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현재 버전 게시자: rdklinc ,

본문:

Hi! Three beeps generally has to do with a RAM issue, so I'd try known-good RAM, and also test your memory slots one at a time by putting a module in one slot only, powering on, and then in the other slot only, powering on, and resetting the PRAM immediately before powering up each time. I'd also reset the PMU while you're at it.
 
One thing with Titaniums is that they use "G3 RAM", with the notch more toward the middle, instead of "G4 RAM" with the notch more toward the end, like Aluminum PowerBooks. I believe they also require PC-133 RAM, as opposed to PC-100, which can be confusing, because both types fit in the same slot, although PC-100 will not work (or I've never seen it work, anyway) in a Titanium. I've come across many Titaniums which I was told were dead, only to find that they had been tested with PC-100 RAM, and replacing it with PC-133 made them come alive again.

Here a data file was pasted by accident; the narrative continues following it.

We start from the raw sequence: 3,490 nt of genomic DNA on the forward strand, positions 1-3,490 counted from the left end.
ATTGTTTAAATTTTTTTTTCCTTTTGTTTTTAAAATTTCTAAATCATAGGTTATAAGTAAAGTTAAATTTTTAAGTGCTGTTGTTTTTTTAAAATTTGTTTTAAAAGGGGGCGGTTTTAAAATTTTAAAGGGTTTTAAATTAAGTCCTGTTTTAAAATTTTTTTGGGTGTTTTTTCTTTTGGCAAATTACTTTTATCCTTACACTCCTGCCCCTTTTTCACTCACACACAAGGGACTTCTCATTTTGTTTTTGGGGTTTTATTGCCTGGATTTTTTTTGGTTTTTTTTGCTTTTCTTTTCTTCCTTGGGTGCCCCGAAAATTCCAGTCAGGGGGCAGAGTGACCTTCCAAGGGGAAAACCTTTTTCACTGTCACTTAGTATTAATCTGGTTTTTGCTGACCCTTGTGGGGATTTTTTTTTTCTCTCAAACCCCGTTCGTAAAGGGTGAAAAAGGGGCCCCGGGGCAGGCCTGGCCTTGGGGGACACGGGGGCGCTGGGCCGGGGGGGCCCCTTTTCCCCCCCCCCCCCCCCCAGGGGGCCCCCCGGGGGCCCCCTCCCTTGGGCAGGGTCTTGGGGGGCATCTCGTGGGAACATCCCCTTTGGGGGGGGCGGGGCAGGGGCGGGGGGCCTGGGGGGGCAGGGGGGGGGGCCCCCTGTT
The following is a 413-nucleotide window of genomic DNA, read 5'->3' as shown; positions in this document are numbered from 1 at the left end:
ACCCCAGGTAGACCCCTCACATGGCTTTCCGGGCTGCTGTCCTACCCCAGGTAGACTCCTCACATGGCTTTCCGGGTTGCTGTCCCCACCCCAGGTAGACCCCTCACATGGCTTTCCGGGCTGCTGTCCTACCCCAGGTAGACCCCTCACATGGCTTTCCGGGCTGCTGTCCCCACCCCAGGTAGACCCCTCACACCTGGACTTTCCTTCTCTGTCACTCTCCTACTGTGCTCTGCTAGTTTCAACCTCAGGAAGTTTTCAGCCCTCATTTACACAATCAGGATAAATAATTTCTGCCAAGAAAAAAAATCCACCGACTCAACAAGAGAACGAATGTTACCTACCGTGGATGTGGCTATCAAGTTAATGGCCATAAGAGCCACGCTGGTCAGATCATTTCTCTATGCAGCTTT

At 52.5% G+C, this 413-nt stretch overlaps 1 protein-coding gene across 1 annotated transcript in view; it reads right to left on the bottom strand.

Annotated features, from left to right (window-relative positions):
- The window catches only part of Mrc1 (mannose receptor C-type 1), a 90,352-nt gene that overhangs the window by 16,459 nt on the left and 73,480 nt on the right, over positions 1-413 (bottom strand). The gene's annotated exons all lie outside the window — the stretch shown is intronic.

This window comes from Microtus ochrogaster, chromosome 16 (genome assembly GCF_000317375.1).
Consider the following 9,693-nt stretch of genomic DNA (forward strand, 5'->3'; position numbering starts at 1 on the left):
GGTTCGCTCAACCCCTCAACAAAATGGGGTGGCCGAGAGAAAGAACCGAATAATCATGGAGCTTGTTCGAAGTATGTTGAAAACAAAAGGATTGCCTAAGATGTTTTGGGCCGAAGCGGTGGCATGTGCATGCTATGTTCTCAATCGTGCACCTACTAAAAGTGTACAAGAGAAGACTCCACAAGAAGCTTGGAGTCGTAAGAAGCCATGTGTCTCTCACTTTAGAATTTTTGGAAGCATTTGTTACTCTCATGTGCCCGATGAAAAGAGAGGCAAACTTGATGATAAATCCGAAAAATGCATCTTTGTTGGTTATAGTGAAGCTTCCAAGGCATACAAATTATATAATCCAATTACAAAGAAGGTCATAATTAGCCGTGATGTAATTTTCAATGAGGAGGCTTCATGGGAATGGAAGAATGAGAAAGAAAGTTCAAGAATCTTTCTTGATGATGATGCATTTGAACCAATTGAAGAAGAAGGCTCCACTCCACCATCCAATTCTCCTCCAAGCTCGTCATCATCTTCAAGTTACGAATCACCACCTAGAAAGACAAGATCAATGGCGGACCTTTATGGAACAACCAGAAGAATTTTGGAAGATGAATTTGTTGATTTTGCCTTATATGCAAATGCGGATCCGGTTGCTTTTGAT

That said, Titaniums unfortunately are not holding up well with age, and I rarely get one that doesn't have some sort of motherboard flakiness, or at least a bad RAM slot.
 
Also, could the "ripping" sound be the sound of a blown speaker? Resetting the PMU should make the computer produce a solid tone, so if that tone sounds distorted or rough, that could be indication of a blown speaker. Just a thought.
 
Good luck, and let us know what happens!

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원문 게시자: rdklinc ,

본문:

Hi!  Three beeps generally has to do with a RAM issue, so I'd try known-good RAM, and also test your memory slots one at a time by putting a module in one slot only, powering on, and then in the other slot only, powering on, and resetting the PRAM immediately before powering up each time.  I'd also reset the PMU while you're at it.

One thing with Titaniums is that they use "G3 RAM", with the notch more toward the middle, instead of "G4 RAM" with the notch more toward the end, like Aluminum PowerBooks.  I believe they also require PC-133 RAM, as opposed to PC-100, which can be confusing, because both types fit in the same slot, although PC-100 will not work (or I've never seen it work, anyway) in a Titanium.  I've come across many Titaniums which I was told were dead, only to find that they had been tested with PC-100 RAM, and replacing it with PC-133 made them come alive again.

That said, Titaniums unfortunately are not holding up well with age, and I rarely get one that doesn't have some sort of motherboard flakiness, or at least a bad RAM slot.

Good luck, and let us know what happens!

현황:

open